Five Facts You Should Know About the US-South Korea Alliance But Don't

Five Facts You Should Know About the US-South Korea Alliance But Don't
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Since the Korean War ended six decades ago, the United States and South Korea have built an enduring alliance founded on mutual interests and shared principles. As the Republic of Korea grew into an economic powerhouse in Asia and a mature democracy, the two countries became true partners. But that partnership is sometimes mischaracterized. Here are five important facts to keep in mind when you hear or read about this crucial alliance:

1) The U.S. and South Korea share the costs of their mutually beneficial military responsibilities

The U.S.-South Korean military alliance shares goals - and shares costs. The idea that the ROK, and Japan for that matter, "do not pay us," as was stated during the first presidential debate, is simply not true. Seoul now pays 52% of the local, non-personnel costs of basing American soldiers on South Korean soil - $845 million in 2016 - a 38.8% increase since 2005, according to Professor Jaechun Kim of Sogang University. Moreover, South Korea receives zero foreign military aid from U.S. taxpayers while its own taxpayers spent more on the purchase of U.S. military equipment - $641 million - than either Japan or Germany in 2014. Need more? An April 2015 tally from U.S. Pacific Command, revealed that Seoul is providing more than $10 billion (93%) of the nearly $11 billion needed to expand the new base, Camp Humphreys, that will house all U.S. forces in Korea by 2017.

2) South Korea is a fast-growing source of Foreign Direct Investment in the U.S.

You would never know it from the ongoing negative debate about foreign trade but the U.S. is the world's No. 1 country destination for investment by foreign companies. Among those countries sharply increasing their FDI in the U.S. in recent years, especially following the Korea-U.S. Free Trade Agreement in 2012, is South Korea. The ROK in 2015 had a record $40.1 billion invested in companies in the United States, representing an increase of 101.5% (a doubling!) since 2011. By comparison, total global foreign investment in U.S. increased 29% over same period, according to a Korea International Trade Association (KITA) study based on U.S. Bureau of Economic Analysis data. And South Korea is not only one of the top 15 sources of foreign investment in this country but also the fifth fastest growing source of FDI with a compounded annual growth rate exceeding 17 percent, according to the Korea Economic Institute of America.

3) U.S. workers for South Korean companies are not only growing quickly in number but also make more on average than workers for other foreign companies - and far more than the average U.S. wage

According to the Department of Commerce, U.S. subsidiaries of South Korean firms employed 45,100 Americans and contributed more than $24.9 billion to U.S. exports in 2014. Commerce estimates that the annual compensation of those U.S. employees resulted in an estimated $4.1 billion in direct benefit to the U.S. workforce. Perhaps most dramatically, according to KITA, U.S. workers employed by Korean companies were paid an annual average wage of $91,700 in 2014, far more than the $80,000 average wage for foreign companies overall. The Social Security Administration calculates that the U.S. average wage in 2014 was $44,569.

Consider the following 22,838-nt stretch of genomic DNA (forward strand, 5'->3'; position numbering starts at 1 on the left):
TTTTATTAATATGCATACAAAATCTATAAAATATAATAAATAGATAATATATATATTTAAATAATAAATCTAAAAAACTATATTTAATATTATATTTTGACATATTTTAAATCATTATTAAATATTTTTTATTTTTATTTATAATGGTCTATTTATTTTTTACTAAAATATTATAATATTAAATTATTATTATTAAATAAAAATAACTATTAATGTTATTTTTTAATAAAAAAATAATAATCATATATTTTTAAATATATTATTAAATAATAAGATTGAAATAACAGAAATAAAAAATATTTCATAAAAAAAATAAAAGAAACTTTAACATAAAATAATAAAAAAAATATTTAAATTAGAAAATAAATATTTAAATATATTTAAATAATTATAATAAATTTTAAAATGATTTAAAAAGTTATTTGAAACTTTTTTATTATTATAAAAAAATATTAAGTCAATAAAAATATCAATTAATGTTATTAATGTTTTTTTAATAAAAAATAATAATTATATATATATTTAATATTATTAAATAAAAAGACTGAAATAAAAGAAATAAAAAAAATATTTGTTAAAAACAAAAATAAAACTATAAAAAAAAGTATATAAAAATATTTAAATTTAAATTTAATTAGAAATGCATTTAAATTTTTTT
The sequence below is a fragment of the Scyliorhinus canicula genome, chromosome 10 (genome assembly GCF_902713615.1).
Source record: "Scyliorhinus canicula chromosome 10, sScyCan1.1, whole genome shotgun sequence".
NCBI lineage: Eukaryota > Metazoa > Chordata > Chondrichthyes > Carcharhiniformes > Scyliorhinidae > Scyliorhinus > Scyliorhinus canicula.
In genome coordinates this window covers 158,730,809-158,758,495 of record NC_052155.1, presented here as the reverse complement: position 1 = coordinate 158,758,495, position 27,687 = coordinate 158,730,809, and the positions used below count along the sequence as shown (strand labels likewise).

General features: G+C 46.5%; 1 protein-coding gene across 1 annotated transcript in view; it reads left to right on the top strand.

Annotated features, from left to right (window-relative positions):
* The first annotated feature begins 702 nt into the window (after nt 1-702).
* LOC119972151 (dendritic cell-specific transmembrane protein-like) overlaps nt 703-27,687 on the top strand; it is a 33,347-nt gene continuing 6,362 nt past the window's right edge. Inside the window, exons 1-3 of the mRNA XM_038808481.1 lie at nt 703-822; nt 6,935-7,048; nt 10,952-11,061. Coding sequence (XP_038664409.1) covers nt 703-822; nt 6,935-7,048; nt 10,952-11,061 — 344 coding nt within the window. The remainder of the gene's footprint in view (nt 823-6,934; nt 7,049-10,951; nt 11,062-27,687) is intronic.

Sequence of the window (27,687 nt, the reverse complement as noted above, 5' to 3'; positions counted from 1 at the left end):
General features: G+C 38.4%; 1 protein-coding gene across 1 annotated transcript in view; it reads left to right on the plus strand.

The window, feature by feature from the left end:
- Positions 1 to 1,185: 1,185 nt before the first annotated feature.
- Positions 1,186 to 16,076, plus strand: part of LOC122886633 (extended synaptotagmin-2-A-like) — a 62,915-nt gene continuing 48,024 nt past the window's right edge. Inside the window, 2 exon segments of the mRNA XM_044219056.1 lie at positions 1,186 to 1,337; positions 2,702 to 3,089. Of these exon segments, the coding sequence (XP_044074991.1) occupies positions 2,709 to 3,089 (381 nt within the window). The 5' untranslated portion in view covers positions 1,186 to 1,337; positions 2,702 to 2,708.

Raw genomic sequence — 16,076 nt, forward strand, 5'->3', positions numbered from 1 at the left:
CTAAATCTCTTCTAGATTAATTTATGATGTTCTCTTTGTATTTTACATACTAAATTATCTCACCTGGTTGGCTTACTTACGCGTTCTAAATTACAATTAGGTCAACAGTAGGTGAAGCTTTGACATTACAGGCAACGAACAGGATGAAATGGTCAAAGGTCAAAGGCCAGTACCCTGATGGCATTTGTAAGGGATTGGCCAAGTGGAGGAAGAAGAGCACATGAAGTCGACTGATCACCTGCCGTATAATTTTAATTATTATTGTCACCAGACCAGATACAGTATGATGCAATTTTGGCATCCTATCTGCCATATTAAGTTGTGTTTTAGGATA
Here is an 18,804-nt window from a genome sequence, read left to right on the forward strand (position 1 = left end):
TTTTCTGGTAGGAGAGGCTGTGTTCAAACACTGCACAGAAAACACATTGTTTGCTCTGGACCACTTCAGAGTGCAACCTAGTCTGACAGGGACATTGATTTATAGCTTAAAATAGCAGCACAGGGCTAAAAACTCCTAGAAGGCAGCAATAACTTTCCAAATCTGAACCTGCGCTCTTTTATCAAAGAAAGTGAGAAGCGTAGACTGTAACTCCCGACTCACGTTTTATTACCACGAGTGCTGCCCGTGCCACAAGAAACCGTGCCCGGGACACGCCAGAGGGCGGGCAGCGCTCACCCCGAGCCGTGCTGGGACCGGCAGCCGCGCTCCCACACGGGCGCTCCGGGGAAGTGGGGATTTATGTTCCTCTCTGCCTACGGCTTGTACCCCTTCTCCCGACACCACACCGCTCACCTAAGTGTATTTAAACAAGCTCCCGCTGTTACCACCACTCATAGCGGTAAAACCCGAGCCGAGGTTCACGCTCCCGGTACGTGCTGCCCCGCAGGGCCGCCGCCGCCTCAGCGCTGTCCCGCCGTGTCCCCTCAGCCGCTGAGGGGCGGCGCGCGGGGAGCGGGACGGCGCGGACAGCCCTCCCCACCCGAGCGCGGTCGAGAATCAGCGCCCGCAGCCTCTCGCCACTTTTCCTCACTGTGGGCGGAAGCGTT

4) South Korea is one of the most friendly countries to America

The long friendship and shared values of the two countries have forged a strong bond not just among governments but also among peoples. According to a 2014 BBC World Service Poll, 58% of South Koreans view the United States' influence positively (28% view negatively) and 55% of Americans views South Korea's influence positively (34% view negatively), making these among the most mutually admiring populations in the word. The Asan Institute for Policy Studies reported that 72.4% of Koreans positively valued U.S. leadership in global affairs while 52.1% said the same about China in 2015.

In a head-to-head competition for global leadership, South Koreans preferred the U.S. (58.7%) over China (30.5%) as South Korea's future partner.

In addition, people-to-people ties between the United States and South Korea have never been stronger. For instance, South Korea, on a per capita basis, sends the highest number of students to the United States to study of any industrialized country, according to the U.S. State Department. And South Korea is the only government among the more than 60 countries that have hosted Peace Corps volunteers to sponsor reunion programs in Korea for former volunteers.

5) South Korea is one of the most important U.S. partners in battling cybercrime

South Korea is one of the most technologically advanced countries in the world - by some measures the most. Earlier this year the U.S. and ROK announced closer bilateral cooperation to combat the growing menace of cybertheft, especially given the threats in this area coming from the ROK's neighbor to the North, which has targeted the international banking system and makes constant hacking attempts on the U.S. Department of Defense. Specifically the countries are focusing on joint development of cyber security technology, sharing of information on cyber threats and policy coordination in the field. To this end, the cyber emergency response teams (CERTs) of both countries agreed to further develop their information sharing systems so that they can better cope with fast-evolving cyber threats in advance. A year ago, during President Park Geun-hye's visit to Washington, both countries decided to establish a White House-Blue House cyber coordination channel and, importantly, deepen "military to military cyber coordination."

For more information visit non-partisan The Korea Society.

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